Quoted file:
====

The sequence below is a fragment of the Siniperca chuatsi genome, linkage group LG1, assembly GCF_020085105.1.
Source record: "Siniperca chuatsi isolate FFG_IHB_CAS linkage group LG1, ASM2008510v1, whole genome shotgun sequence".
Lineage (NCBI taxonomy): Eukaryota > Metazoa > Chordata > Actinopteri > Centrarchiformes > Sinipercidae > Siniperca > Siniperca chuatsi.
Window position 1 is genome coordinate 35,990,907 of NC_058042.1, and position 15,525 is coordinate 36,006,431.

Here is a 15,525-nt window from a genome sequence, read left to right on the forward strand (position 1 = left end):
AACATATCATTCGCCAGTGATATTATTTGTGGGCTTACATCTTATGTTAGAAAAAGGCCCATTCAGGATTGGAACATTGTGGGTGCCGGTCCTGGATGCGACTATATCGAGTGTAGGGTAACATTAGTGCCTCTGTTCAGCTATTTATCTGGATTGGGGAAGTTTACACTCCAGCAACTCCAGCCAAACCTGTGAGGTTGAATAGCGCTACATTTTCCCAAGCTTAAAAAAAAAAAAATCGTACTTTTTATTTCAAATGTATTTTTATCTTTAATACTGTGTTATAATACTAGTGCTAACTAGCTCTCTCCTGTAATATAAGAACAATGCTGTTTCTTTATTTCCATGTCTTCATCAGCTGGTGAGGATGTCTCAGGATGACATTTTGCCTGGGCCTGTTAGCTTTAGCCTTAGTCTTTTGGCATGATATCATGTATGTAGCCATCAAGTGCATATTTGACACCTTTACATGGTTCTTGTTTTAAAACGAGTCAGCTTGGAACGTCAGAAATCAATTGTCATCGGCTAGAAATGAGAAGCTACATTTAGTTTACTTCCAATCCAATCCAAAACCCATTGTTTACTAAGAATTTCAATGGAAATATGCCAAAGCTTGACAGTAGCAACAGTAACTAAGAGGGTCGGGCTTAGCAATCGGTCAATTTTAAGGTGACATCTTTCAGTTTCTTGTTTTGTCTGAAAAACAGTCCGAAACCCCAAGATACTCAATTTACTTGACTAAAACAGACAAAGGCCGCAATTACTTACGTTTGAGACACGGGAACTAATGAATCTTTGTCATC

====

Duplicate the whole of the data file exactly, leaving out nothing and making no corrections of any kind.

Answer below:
The sequence below is a fragment of the Siniperca chuatsi genome, linkage group LG1, assembly GCF_020085105.1.
Source record: "Siniperca chuatsi isolate FFG_IHB_CAS linkage group LG1, ASM2008510v1, whole genome shotgun sequence".
Lineage (NCBI taxonomy): Eukaryota > Metazoa > Chordata > Actinopteri > Centrarchiformes > Sinipercidae > Siniperca > Siniperca chuatsi.
Window position 1 is genome coordinate 35,990,907 of NC_058042.1, and position 15,525 is coordinate 36,006,431.

Here is a 15,525-nt window from a genome sequence, read left to right on the forward strand (position 1 = left end):
AACATATCATTCGCCAGTGATATTATTTGTGGGCTTACATCTTATGTTAGAAAAAGGCCCATTCAGGATTGGAACATTGTGGGTGCCGGTCCTGGATGCGACTATATCGAGTGTAGGGTAACATTAGTGCCTCTGTTCAGCTATTTATCTGGATTGGGGAAGTTTACACTCCAGCAACTCCAGCCAAACCTGTGAGGTTGAATAGCGCTACATTTTCCCAAGCTTAAAAAAAAAAAAATCGTACTTTTTATTTCAAATGTATTTTTATCTTTAATACTGTGTTATAATACTAGTGCTAACTAGCTCTCTCCTGTAATATAAGAACAATGCTGTTTCTTTATTTCCATGTCTTCATCAGCTGGTGAGGATGTCTCAGGATGACATTTTGCCTGGGCCTGTTAGCTTTAGCCTTAGTCTTTTGGCATGATATCATGTATGTAGCCATCAAGTGCATATTTGACACCTTTACATGGTTCTTGTTTTAAAACGAGTCAGCTTGGAACGTCAGAAATCAATTGTCATCGGCTAGAAATGAGAAGCTACATTTAGTTTACTTCCAATCCAATCCAAAACCCATTGTTTACTAAGAATTTCAATGGAAATATGCCAAAGCTTGACAGTAGCAACAGTAACTAAGAGGGTCGGGCTTAGCAATCGGTCAATTTTAAGGTGACATCTTTCAGTTTCTTGTTTTGTCTGAAAAACAGTCCGAAACCCCAAGATACTCAATTTACTTGACTAAAACAGACAAAGGCCGCAATTACTTACGTTTGAGACACGGGAACTAATGAATCTTTGTCATC